The latest hip drink among the twenty-somethings in Mexico is also one of the oldest beverages in North America. The current libation of choice among the young urban hipsters of Mexico City is pulque (pronounced PULL-kay), a pulpy alcoholic smoothie-like drink made from the fermented sap of the maguey plant.
The drink, which is traditionally served in large glasses, dates back a thousand years or so, to the time of the ancient Aztecs, and has been enjoyed since then mostly by older people, the unemployed, poor and rural citizens of Mexico. Suddenly it’s fashionable again in contemporary social circles as an alternative to the usual tequila drinks.
A bottled version of Pulque called Pulque La Lucha states on the label that its contents is “Older than Tequila – Stronger than Beer.”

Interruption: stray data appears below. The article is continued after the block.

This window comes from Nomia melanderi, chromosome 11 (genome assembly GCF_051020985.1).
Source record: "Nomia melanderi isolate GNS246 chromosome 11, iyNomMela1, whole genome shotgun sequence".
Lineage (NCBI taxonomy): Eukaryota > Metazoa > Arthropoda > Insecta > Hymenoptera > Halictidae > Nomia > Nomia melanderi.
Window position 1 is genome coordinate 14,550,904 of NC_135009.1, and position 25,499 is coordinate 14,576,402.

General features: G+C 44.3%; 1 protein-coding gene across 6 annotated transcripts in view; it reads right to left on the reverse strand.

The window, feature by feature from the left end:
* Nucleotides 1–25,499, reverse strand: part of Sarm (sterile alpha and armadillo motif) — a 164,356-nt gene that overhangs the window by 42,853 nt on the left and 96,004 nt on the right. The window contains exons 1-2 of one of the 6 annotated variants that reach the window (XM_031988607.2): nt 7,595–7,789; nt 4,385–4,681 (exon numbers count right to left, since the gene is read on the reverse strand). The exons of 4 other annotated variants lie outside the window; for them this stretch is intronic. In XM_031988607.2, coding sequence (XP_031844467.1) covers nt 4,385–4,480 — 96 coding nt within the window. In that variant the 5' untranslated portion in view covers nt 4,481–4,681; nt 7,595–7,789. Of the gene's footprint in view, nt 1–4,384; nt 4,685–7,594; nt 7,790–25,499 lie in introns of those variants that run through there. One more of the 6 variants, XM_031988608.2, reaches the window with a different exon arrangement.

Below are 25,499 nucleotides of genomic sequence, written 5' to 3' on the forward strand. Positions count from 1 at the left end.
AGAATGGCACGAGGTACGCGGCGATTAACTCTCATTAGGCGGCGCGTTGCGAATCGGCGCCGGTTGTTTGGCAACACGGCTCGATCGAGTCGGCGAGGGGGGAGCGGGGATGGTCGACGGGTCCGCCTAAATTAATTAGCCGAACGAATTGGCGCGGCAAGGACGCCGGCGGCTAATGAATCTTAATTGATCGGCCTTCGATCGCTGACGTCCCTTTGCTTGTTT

Pulque is best served fresh-brewed, making it difficult to ship, so it is just beginning to work its way north of the border into the U.S. market. Anthony Bourdain recently gave it a taste on his No Reservations show, describing pulque as “kind of like baby food that gets you drunk.”
In Mexico, pulque is served in pub-like establishments called pulquerias and can be enjoyed in a wide range of flavors including pistachio, walnut, and oyster. In the 19th century pulquerias were as ubiquitous in parts of Mexico as Starbucks are in the U.S. today. In 1886, one census counted 817 pulquerias in Mexico City, back when there were only 9,000 homes in the capital, according to one historian quoted in a story by William Booth in the Washington Post.
Keep a look out. The way the Hispanic population is growing in the U.S., pulque may soon be on tap at a saloon near you.
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